There are many advantages to a ballast roofs, one of the main advantages is that they are not as absorbent as soil. This means they do not hold as much water/weight or grow as much greenery, therefore they require less long-term maintenance.
Ballast roofs also help weigh down the waterproofing membrane and keep it in place. This provides resistance against wind uplift and offers protection against UV.
These roofs can help a structure blend into the surroundings and be more cohesive. A ballast roof can introduce landscaping textures to the roofscape and can offer a micro-habitat for lichen and insects. They can also provide a desirable terrain for birdlife in the city.
To create a ballast roof there are four key additions to consider in the design:
- A robust waterproofing membrane.
- A geotech drainage grid to allow drainage between the ballast and the membrane.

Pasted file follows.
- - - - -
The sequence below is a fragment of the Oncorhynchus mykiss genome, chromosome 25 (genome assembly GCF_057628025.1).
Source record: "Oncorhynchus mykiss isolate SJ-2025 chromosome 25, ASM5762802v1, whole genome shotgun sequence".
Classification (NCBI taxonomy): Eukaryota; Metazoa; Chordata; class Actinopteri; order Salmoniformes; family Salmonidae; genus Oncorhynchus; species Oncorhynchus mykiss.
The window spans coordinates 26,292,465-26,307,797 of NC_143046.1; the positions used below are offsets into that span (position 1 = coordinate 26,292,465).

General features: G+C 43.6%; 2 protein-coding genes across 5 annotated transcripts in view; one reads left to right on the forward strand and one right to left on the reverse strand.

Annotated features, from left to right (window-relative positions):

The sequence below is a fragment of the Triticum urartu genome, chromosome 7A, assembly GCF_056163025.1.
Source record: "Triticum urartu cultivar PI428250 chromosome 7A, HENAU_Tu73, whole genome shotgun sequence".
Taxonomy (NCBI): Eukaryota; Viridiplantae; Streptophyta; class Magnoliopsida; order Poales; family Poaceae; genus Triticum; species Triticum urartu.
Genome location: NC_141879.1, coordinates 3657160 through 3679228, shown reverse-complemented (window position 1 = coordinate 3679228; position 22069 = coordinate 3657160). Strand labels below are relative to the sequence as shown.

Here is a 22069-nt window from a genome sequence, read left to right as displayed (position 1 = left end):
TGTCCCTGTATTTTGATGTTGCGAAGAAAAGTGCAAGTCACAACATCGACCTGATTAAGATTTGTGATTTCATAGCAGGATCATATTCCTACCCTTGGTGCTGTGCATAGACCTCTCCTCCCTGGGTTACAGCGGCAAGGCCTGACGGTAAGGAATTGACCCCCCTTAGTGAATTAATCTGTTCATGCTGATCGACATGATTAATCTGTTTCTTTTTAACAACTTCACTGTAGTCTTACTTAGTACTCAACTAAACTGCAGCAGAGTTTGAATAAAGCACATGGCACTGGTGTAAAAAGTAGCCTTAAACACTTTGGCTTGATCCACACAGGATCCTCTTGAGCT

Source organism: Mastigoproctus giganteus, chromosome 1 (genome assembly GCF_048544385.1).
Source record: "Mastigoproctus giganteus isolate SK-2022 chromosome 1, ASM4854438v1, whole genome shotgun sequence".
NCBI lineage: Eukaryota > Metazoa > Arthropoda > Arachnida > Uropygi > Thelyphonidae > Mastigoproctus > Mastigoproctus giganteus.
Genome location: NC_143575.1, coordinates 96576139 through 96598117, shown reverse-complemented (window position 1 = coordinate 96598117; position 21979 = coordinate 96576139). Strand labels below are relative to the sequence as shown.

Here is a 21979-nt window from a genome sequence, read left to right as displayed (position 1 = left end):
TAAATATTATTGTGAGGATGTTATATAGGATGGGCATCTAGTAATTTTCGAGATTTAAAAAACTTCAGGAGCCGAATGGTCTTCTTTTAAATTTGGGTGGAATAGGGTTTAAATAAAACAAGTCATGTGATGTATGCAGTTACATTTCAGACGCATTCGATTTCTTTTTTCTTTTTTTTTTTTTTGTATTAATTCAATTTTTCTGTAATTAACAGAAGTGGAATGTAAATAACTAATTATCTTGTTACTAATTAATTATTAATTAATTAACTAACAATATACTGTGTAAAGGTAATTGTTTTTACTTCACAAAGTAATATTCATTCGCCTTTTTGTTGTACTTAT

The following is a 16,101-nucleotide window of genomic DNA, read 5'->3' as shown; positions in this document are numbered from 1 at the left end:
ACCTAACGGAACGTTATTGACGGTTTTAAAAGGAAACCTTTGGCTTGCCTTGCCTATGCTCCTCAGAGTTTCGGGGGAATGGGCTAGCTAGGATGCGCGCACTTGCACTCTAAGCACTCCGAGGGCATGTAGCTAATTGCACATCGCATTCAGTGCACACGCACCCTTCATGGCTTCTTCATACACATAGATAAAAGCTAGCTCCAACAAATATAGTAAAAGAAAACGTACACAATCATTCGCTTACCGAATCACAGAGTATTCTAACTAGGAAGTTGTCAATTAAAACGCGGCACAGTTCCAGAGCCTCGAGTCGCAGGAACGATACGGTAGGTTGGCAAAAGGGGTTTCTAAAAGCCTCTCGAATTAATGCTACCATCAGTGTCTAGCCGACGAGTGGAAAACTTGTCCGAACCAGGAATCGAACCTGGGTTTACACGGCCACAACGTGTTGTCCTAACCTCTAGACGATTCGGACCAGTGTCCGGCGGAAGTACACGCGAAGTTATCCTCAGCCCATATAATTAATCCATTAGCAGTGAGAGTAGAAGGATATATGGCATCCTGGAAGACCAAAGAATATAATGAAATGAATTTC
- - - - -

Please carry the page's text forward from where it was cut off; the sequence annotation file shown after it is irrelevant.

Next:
- A geotextile fabric filter layer preventing soil particles from entering the drainage area.
- A barrier detail to keep the ballast out of the gutters.
You must also consider the structural elements of designing a ballast roof and take into account the substrate and weight load.
Future-proofing a ballast roof can be done by specifying Nuraply 3PG membrane. With an inbuilt root inhibitor, the double layer membrane system is robust and durable solution to handle the added layer of gravel, stone or peddles.
The system also includes Nuramat Green Drain which has an integrated geotextile filter layer and water retention capacity. This means water will evaporate from the filter quickly and not weigh down the roof.